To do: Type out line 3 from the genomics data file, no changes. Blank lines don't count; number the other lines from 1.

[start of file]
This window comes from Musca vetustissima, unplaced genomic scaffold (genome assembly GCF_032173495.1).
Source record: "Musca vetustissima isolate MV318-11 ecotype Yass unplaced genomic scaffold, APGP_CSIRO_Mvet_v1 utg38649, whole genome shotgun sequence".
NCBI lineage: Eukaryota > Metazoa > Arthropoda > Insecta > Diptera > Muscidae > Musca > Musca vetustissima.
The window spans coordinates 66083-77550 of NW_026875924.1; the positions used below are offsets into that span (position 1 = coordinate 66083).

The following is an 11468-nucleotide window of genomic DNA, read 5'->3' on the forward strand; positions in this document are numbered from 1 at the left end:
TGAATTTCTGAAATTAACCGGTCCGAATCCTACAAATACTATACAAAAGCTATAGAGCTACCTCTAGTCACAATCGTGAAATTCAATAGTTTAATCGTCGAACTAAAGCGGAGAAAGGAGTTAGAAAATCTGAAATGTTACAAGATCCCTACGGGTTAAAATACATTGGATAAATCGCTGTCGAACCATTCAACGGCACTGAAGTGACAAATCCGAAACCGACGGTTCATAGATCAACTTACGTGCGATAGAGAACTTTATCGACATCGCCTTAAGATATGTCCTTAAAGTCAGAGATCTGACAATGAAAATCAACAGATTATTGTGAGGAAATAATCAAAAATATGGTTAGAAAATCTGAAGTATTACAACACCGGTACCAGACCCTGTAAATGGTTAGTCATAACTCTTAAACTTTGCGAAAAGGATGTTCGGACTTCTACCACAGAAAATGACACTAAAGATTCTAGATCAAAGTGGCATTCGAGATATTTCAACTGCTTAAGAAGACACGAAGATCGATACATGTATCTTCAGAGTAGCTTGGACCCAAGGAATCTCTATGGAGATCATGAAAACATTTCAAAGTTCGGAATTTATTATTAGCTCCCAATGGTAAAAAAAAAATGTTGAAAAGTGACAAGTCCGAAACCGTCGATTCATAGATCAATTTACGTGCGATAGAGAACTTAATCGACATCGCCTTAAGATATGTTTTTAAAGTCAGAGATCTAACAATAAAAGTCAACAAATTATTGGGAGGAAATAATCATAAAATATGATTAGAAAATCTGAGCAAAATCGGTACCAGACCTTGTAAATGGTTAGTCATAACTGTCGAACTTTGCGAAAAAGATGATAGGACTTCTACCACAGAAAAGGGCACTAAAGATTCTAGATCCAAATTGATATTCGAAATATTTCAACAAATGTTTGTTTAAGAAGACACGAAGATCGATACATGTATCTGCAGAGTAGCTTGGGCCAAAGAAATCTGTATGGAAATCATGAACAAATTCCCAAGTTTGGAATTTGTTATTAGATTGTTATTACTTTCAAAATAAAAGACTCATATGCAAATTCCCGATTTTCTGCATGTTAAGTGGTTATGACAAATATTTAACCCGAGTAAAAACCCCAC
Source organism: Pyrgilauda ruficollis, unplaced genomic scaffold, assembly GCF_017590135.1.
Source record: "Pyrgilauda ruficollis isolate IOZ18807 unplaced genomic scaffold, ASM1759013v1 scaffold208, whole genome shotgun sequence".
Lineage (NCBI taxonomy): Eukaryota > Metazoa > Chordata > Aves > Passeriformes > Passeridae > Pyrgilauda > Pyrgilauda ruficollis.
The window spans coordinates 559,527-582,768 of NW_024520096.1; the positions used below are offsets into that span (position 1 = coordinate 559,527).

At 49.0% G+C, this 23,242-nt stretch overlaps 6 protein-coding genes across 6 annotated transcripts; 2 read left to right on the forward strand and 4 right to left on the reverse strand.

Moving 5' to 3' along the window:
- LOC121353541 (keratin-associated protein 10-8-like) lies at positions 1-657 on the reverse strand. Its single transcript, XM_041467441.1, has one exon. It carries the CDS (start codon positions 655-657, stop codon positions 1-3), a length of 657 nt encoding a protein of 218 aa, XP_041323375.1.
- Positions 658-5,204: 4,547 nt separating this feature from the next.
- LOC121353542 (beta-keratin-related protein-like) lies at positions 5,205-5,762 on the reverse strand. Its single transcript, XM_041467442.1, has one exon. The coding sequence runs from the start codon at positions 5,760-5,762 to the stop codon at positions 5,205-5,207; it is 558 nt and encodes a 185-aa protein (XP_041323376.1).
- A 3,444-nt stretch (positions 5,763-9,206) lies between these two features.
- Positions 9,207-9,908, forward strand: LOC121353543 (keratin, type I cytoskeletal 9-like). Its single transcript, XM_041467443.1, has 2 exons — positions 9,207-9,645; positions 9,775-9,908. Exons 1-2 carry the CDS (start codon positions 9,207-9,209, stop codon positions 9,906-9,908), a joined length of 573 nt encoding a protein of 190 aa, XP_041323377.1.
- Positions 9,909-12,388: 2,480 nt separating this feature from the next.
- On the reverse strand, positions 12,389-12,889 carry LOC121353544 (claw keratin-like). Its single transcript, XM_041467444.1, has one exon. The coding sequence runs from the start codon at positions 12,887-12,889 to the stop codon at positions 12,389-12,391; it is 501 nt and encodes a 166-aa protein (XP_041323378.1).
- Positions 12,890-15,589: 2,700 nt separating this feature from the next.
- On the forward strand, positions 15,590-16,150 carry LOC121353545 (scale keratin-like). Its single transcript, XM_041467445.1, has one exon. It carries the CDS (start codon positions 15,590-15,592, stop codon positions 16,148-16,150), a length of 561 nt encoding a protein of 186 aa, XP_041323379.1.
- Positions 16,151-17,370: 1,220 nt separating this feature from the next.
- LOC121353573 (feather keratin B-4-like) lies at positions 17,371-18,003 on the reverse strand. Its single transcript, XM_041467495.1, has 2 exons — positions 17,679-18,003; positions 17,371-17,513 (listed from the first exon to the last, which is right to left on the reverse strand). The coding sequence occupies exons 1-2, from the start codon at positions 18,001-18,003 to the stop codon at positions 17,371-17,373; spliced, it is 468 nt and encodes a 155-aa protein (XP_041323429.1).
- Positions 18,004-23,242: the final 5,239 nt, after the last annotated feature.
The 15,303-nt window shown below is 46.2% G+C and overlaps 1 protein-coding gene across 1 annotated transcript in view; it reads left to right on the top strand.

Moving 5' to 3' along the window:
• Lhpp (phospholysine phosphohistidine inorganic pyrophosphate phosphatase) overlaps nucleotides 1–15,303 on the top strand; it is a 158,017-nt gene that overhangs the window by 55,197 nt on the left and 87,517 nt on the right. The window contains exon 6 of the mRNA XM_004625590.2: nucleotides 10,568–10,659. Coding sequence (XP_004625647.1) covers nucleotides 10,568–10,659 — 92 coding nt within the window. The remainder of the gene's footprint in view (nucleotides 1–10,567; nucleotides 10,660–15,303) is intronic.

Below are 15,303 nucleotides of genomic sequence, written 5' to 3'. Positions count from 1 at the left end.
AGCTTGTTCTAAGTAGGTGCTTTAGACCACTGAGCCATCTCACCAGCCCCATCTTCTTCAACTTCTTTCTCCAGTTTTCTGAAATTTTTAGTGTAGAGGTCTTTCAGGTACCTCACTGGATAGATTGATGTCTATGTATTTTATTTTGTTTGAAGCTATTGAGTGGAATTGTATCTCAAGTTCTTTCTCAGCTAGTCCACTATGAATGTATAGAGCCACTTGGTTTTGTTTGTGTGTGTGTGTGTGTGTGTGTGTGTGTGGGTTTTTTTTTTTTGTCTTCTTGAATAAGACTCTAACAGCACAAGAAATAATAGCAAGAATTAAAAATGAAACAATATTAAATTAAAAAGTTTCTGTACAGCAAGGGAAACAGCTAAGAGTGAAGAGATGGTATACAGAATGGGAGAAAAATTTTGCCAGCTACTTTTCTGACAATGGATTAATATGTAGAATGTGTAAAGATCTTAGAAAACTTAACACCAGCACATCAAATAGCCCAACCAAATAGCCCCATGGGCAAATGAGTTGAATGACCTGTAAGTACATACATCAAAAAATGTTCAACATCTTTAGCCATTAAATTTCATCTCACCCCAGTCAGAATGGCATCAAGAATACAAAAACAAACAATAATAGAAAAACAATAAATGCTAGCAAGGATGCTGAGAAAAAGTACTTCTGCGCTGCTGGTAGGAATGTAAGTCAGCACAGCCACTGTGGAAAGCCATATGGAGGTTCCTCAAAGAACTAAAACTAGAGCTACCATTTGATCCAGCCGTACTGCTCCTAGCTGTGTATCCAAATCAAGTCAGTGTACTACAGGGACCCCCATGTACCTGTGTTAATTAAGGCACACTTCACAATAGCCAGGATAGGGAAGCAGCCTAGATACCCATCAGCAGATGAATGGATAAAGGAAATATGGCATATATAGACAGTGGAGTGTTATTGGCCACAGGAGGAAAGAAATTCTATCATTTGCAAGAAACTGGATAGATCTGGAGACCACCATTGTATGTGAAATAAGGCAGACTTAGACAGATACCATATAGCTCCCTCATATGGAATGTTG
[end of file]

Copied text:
NCBI lineage: Eukaryota > Metazoa > Arthropoda > Insecta > Diptera > Muscidae > Musca > Musca vetustissima.